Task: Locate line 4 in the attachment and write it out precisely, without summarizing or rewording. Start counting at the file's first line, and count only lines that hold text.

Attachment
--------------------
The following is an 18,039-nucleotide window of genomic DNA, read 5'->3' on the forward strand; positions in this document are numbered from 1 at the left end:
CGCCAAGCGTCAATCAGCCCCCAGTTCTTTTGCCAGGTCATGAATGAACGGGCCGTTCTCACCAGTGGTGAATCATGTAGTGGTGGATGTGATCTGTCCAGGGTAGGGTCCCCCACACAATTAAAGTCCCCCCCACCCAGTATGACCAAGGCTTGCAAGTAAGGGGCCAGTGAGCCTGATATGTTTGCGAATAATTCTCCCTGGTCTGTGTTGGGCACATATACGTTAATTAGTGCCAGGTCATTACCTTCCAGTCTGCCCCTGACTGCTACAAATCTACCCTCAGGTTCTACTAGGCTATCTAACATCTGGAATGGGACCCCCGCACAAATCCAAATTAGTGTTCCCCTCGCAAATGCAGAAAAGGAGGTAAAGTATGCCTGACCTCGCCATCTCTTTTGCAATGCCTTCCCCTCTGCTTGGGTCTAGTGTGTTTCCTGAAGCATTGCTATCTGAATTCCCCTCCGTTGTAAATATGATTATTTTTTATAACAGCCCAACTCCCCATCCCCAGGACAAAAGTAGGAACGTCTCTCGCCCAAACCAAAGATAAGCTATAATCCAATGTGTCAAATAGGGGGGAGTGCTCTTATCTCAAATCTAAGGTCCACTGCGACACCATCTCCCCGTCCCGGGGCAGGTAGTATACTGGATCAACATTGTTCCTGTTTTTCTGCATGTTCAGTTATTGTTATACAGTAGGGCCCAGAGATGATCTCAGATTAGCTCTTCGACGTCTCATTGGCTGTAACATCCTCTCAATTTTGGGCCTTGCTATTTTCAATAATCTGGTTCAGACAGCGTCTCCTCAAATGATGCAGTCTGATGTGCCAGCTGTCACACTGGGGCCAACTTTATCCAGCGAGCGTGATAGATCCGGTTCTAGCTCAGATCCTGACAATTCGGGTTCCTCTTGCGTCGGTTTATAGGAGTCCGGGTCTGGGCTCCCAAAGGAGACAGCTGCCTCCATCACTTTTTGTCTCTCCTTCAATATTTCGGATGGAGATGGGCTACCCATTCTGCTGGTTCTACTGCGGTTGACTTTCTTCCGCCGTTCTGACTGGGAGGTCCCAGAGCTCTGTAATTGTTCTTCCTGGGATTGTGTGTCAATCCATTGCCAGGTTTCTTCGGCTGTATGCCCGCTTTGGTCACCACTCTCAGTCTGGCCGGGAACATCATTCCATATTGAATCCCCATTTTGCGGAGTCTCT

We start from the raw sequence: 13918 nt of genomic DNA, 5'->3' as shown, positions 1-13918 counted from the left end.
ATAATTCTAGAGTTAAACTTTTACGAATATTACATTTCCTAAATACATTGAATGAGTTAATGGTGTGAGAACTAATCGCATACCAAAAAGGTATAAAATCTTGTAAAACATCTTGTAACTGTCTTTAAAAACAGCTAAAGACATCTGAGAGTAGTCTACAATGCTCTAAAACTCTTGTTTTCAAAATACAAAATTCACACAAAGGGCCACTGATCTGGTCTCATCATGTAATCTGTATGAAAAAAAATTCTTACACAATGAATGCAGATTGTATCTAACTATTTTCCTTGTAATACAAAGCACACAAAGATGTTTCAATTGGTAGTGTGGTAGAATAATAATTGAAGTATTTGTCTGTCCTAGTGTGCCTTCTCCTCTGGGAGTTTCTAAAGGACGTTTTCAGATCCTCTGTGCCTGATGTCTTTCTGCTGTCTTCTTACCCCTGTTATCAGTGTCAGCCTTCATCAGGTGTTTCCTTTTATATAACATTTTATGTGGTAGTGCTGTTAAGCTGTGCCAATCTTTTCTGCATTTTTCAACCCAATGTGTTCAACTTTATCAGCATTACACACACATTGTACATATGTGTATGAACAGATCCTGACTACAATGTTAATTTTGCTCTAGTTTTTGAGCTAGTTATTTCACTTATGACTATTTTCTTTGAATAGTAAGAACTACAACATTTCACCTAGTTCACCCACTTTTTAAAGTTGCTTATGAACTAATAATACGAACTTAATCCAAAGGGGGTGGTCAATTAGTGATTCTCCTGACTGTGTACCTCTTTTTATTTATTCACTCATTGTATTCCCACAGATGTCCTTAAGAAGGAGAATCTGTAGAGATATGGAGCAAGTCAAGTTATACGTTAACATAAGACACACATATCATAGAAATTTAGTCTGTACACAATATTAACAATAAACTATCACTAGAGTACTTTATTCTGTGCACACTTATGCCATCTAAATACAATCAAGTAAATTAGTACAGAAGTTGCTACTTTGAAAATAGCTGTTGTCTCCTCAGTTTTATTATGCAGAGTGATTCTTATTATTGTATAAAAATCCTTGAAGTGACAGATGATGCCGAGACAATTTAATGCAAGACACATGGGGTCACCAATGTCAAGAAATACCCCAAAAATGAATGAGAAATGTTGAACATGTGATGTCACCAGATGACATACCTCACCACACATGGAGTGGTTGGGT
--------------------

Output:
ATAATTCTAGAGTTAAACTTTTACGAATATTACATTTCCTAAATACATTGAATGAGTTAATGGTGTGAGAACTAATCGCATACCAAAAAGGTATAAAATCTTGTAAAACATCTTGTAACTGTCTTTAAAAACAGCTAAAGACATCTGAGAGTAGTCTACAATGCTCTAAAACTCTTGTTTTCAAAATACAAAATTCACACAAAGGGCCACTGATCTGGTCTCATCATGTAATCTGTATGAAAAAAAATTCTTACACAATGAATGCAGATTGTATCTAACTATTTTCCTTGTAATACAAAGCACACAAAGATGTTTCAATTGGTAGTGTGGTAGAATAATAATTGAAGTATTTGTCTGTCCTAGTGTGCCTTCTCCTCTGGGAGTTTCTAAAGGACGTTTTCAGATCCTCTGTGCCTGATGTCTTTCTGCTGTCTTCTTACCCCTGTTATCAGTGTCAGCCTTCATCAGGTGTTTCCTTTTATATAACATTTTATGTGGTAGTGCTGTTAAGCTGTGCCAATCTTTTCTGCATTTTTCAACCCAATGTGTTCAACTTTATCAGCATTACACACACATTGTACATATGTGTATGAACAGATCCTGACTACAATGTTAATTTTGCTCTAGTTTTTGAGCTAGTTATTTCACTTATGACTATTTTCTTTGAATAGTAAGAACTACAACATTTCACCTAGTTCACCCACTTTTTAAAGTTGCTTATGAACTAATAATACGAACTTAATCCAAAGGGGGTGGTCAATTAGTGATTCTCCTGACTGTGTACCTCTTTTTATTTATTCACTCATTGTATTCCCACAGATGTCCTTAAGAAGGAGAATCTGTAGAGATATGGAGCAAGTCAAGTTATACGTTAACATAAGACACACATATCATAGAAATTTAGTCTGTACACAATATTAACAATAAACTATCACTAGAGTACTTTATTCTGTGCACACTTATGCCATCTAAATACAATCAAGTAAATTAGTACAGAAGTTGCTACTTTGAAAATAGCTGTTGTCTCCTCAGTTTTATTATGCAGAGTGATTCTTATTATTGTATAAAAATCCTTGAAGTGACAGATGATGCCGAGACAATTTAATGCAAGACACATGGGGTCACCAATGTCAAGAAATACCCCAAAAATGAATGAGAAATGTTGAACATGTGATGTCACCAGATGACATACCTCACCACACATGGAGTGGTTGGGT